You are hereThe Kelpie of Loch Garve
The Kelpie of Loch Garve
The story of the Kelpie of Loch Garve (so it's technically an Each Uisge, but we'll keep it as Kelpie for this story) tells of a Kelpie that lived at the depths of the loch with his wife. Now the Kelpie obviously loved his cold wet lair at the bottom of the loch, and was well settled in his element. Although he would make trips on land (most likely hunting mortals) he was always glad to get home. His wife, however, was less impressed. She always felt the terrible cold, and shivered endlessly in that miserable lair at the bottom of the murky loch. At first the Kelpie put this down to her making a fuss over nothing, but as time went by she became more and more unhappy. Fearing that she might leave him, and worried about her welfare, the Kelpie racked his brains wondering what to do.
The very next day he made a decision. He went to shore and transformed himself into a handsome jet-black stallion (as kelpies mostly do) and made for the cottage of a local famous builder. The Kelpie tramped at the hearthstone until the man came out. Seeing this handsome black stallion standing before him, the man, either against his better judgement or oblivious to the warnings of waterhorses, was enticed to climb upon the horse's back. Immediately he became stuck fast, and the Kelpie galloped at high speed towards the loch with the terrified builder on his back. The Kelpie plunged into the icy waters, his tail pounding the surface like a thunder crash. As the two made their descent the reluctant passenger uttered a prayer. In what seemed like an age the builder was carried down into the black waters, but for some reason did not drown.
When they reached the bottom the Kelpie let the builder dismount, explained his predicament, and promised no hurt upon the builder or his family. He made a bargain that if the builder would do a small favour, then he and his family would have a plentiful supply of fish until the day he died: they would never want for food from the loch.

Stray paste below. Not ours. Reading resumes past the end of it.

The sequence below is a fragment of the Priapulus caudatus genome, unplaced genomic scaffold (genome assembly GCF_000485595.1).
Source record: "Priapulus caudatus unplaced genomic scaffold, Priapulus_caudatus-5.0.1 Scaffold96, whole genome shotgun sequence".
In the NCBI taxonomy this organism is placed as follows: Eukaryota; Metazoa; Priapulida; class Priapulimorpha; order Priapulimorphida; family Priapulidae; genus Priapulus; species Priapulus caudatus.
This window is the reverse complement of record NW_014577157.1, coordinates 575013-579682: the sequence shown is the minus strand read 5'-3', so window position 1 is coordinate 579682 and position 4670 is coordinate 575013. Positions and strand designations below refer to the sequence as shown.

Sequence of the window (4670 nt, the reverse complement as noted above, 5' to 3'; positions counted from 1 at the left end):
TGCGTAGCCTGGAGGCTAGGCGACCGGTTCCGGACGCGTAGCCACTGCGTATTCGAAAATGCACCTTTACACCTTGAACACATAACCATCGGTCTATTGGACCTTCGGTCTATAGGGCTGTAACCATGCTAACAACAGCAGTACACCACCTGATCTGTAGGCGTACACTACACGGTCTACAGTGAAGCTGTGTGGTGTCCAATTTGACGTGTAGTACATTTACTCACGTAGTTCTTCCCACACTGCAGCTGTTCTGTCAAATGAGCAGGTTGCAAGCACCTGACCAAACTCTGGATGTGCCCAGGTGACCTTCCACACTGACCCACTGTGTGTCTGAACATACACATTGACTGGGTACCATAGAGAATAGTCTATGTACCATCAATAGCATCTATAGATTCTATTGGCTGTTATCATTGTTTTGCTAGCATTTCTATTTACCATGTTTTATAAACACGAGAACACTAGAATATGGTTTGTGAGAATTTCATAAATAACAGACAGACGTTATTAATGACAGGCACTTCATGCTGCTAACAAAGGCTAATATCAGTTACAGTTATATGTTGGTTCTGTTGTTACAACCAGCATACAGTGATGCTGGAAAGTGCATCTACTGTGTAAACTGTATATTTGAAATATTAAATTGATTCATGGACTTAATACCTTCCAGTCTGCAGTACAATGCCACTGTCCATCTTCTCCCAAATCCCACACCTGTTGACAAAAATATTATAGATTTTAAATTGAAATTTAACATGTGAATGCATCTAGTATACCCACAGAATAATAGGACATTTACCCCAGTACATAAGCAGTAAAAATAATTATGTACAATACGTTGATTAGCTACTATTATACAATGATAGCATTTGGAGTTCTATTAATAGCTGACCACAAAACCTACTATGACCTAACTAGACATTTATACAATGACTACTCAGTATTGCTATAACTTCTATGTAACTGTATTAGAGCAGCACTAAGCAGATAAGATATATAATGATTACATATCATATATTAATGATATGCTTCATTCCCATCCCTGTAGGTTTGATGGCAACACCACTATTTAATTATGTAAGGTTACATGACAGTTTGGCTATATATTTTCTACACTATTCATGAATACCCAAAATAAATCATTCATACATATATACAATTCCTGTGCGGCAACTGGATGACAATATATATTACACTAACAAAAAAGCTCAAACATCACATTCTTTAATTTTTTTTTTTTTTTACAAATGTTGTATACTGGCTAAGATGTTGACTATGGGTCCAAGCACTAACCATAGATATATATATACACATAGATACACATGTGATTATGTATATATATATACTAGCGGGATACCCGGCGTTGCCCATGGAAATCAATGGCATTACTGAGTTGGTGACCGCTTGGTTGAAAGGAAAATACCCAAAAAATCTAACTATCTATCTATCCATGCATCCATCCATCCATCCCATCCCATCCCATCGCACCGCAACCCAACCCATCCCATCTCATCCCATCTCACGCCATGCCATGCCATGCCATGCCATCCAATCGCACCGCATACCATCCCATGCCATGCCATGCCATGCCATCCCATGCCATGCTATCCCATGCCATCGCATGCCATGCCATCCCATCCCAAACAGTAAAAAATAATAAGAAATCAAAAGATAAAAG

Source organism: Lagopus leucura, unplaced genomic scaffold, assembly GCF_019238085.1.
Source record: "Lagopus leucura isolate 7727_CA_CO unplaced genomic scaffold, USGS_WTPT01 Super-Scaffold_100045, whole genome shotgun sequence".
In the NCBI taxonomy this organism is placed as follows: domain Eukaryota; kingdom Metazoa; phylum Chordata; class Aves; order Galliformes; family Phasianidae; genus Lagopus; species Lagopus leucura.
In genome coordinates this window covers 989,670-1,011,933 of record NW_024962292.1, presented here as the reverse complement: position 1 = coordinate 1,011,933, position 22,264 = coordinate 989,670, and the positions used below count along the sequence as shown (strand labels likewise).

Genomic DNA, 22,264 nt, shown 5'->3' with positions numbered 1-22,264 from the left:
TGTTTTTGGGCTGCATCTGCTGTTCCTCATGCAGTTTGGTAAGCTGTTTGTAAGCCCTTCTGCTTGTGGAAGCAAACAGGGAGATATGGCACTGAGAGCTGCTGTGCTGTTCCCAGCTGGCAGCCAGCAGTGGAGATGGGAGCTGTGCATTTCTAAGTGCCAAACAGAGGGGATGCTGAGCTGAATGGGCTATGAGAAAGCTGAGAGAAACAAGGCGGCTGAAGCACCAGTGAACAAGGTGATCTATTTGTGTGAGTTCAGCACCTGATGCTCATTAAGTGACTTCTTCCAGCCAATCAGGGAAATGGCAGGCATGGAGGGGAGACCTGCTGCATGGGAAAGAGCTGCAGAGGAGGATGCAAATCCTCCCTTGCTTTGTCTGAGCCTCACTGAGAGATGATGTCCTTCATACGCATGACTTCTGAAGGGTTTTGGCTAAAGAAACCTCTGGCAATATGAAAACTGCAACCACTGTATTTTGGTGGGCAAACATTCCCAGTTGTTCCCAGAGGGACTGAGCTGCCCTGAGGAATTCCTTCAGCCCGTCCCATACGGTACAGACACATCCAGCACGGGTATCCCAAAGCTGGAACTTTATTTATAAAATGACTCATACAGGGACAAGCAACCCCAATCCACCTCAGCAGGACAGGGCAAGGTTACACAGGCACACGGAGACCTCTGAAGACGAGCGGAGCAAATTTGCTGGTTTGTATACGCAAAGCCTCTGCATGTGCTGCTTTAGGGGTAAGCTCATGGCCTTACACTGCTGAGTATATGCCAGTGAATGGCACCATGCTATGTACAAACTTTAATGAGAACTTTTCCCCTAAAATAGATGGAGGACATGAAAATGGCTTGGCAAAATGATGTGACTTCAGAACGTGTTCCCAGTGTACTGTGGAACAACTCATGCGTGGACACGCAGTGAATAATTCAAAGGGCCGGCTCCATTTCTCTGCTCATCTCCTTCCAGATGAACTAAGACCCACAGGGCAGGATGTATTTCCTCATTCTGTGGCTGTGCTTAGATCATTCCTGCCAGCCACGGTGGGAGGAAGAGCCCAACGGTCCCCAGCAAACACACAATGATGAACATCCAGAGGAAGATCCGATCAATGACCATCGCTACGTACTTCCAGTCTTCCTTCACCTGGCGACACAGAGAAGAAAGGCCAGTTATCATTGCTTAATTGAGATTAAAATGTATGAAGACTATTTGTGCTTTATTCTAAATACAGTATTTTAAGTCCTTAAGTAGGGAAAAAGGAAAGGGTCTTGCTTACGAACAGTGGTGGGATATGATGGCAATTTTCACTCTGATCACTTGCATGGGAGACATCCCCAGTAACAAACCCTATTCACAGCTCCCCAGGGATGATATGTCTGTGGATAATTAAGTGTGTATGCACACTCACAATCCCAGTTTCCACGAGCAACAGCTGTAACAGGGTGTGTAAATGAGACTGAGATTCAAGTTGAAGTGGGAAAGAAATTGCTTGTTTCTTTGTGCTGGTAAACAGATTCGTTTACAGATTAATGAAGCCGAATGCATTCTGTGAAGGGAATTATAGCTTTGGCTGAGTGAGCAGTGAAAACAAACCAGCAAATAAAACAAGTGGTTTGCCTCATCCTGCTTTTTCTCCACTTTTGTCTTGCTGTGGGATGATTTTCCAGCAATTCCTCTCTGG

So the builder - in accordance with the Kelpie's wishes - set about building a huge magnificent fireplace and lum the like of which no mortal eyes had ever seen. The great chimney twisted upwards through the dark waters to almost the surface, to carry the smoke far away from the lair. Then the fireplace was lit and a great fire sprang up and began warming the submerged home. When the Kelpie saw the sheer delight upon his dear wife's face, he knew that the builder had fulfilled his bargain and more!
He took the builder back up through the dark, icy waters, and to his house, as if nothing had gone amiss that night - for time in the lands of the faeries does not have the same meaning here. True to his word the Kelpie never forgot the work of the tradesman. The builder and his family were never unable to put fish on the table, and lived like royalty.
But what of the Kelpie and his wife? Well, when the loch freezes over in the midst of the coldest winters, some say there is still to this day a patch of water that never freezes; a small patch of water that never cools like the rest of the loch. Perhaps where a tall lum nearly reaches the surface. This is because a fire still burns merrily in the lair of the Kelpie and his happy wife.